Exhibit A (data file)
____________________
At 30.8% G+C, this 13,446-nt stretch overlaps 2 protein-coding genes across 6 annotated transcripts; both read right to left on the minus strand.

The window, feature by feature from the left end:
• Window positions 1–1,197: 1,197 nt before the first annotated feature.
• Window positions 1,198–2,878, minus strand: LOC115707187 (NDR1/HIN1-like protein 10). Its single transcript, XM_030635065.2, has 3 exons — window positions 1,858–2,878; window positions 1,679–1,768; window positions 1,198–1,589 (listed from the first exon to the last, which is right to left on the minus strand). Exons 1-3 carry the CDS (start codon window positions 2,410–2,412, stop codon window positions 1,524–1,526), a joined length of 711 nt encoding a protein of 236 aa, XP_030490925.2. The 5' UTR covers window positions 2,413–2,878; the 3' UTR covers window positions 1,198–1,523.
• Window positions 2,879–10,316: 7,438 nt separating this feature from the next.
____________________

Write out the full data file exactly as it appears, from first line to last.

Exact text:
At 30.8% G+C, this 13,446-nt stretch overlaps 2 protein-coding genes across 6 annotated transcripts; both read right to left on the minus strand.

The window, feature by feature from the left end:
• Window positions 1–1,197: 1,197 nt before the first annotated feature.
• Window positions 1,198–2,878, minus strand: LOC115707187 (NDR1/HIN1-like protein 10). Its single transcript, XM_030635065.2, has 3 exons — window positions 1,858–2,878; window positions 1,679–1,768; window positions 1,198–1,589 (listed from the first exon to the last, which is right to left on the minus strand). Exons 1-3 carry the CDS (start codon window positions 2,410–2,412, stop codon window positions 1,524–1,526), a joined length of 711 nt encoding a protein of 236 aa, XP_030490925.2. The 5' UTR covers window positions 2,413–2,878; the 3' UTR covers window positions 1,198–1,523.
• Window positions 2,879–10,316: 7,438 nt separating this feature from the next.